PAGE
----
Nuclear regulators have called a meeting Monday with TVA officials to probe a failed reactor-core cooling valve that was found "stuck closed" at the Browns Ferry Nuclear Plant.
In an announcement Wednesday, Nuclear Regulatory Commission spokesman Joey Ledford said the valve failure could have hindered a safe shutdown at the Athens, Ala., plant's Unit 1 reactor.
"The valve would have been unable to fulfill its safety function if it had been needed," states the NRC announcement.
Tennessee Valley Authority spokesman Ray Golden said the valve malfunctioned during the October shutdown of Unit 1 for refueling. TVA reactor operators spotted the failure, Golden said.
"When we turned on that equipment, the valve gave us an indication that it was open, but there was no [water] flow going through that gave us an indication that something was wrong," he said.
"In the nuclear industry we always have redundancy and backups. There's a second loop of this equipment, and we immediately turned that loop on, and the valve did open, and we did get flow."
The malfunctioning equipment has been replaced and the valve now is working correctly, he said. TVA tested the malfunctioning valve and determined that water pressure would have forced it open "in about three minutes," he said.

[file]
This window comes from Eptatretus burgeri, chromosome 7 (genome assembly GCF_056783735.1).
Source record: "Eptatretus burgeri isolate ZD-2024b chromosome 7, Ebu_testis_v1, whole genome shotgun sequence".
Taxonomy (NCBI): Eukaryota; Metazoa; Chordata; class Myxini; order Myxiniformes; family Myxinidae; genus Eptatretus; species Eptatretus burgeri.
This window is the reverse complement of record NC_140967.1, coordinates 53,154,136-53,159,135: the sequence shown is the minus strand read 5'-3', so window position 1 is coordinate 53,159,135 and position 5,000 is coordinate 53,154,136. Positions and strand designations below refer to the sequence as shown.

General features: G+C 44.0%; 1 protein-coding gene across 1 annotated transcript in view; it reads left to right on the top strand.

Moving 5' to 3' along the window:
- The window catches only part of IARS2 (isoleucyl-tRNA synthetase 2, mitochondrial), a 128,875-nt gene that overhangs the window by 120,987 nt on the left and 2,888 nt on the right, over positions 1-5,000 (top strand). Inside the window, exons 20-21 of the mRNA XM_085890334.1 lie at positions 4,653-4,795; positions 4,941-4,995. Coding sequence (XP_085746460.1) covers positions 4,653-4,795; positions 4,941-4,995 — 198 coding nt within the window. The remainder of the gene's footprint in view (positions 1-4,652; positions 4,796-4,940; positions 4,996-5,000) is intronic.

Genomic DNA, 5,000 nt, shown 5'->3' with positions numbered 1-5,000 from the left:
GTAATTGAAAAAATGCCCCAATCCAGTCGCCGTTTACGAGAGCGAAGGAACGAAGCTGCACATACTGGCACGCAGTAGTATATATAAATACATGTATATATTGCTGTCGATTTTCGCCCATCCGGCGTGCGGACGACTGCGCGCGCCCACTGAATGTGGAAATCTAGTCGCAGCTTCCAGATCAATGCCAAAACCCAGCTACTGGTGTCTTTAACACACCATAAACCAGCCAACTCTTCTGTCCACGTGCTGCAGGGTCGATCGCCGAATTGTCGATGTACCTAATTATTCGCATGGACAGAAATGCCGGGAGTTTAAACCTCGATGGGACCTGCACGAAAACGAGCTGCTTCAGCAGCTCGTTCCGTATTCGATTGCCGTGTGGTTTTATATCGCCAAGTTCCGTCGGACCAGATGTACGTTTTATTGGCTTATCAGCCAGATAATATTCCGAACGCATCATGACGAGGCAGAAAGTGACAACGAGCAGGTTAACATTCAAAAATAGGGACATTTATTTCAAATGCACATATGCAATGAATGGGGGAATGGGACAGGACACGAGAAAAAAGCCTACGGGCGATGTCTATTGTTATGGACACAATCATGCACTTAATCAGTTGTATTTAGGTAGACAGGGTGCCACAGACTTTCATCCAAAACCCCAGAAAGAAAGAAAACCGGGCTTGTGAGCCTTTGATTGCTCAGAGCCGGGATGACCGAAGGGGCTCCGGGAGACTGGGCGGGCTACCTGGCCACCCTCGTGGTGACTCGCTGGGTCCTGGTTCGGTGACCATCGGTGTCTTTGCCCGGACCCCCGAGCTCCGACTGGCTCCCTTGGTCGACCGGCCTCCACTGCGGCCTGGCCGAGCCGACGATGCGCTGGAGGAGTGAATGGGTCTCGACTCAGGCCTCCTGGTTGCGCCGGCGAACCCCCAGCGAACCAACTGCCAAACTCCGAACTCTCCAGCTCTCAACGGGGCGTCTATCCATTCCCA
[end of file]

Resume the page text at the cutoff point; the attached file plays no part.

Both Golden and Ledford said the last time anyone is certain the valve worked correctly was in March 2009.
Golden said TVA will have an opportunity to present at Monday's meeting. Then NRC and TVA will discuss the safety significance "of an apparent violation" of NRC regulations.
Ledford said NRC officials will review the information and reach a decision later "on appropriate regulatory action."
David Lochbaum, a Chattanooga nuclear engineer with experience at both Browns Ferry and the NRC, said the stuck valve could have presented a major problem under some circumstances - especially fire, something Browns Ferry has experienced.
He said that to comply with regulations crafted after a March 1975 fire at the plant, TVA had opted to protect one of the dual coolant pumping systems from a possible future fire.
"TVA hung its hat on [this system] surviving to provide cooling water to the reactor. But with this valve broken, and apparently broken for some time, the plant had no assurance of core cooling in event of a fire," he said.
"Sad at any plant, inexcusable at Browns Ferry," said Lochbaum. As nuclear program director for the Union of Concerned Scientists, he testified before Congress twice this week about the Japanese nuclear plant crisis and lessons that may be applied to improve safety in U.S. nuclear plants.
Browns Ferry has three reactors and a design very similar to the embattled Fukushima Dai-ichi Nuclear Plant in Japan. Fukushima remains in varying stages of crisis after system failures on the heels of a 9.0 earthquake and tsunami March 9.
Ledford said the Japan crisis, which prompted NRC to announce a review of all U.S. nuclear safety backup systems, had nothing to do with the NRC announcement of its planned meeting with TVA.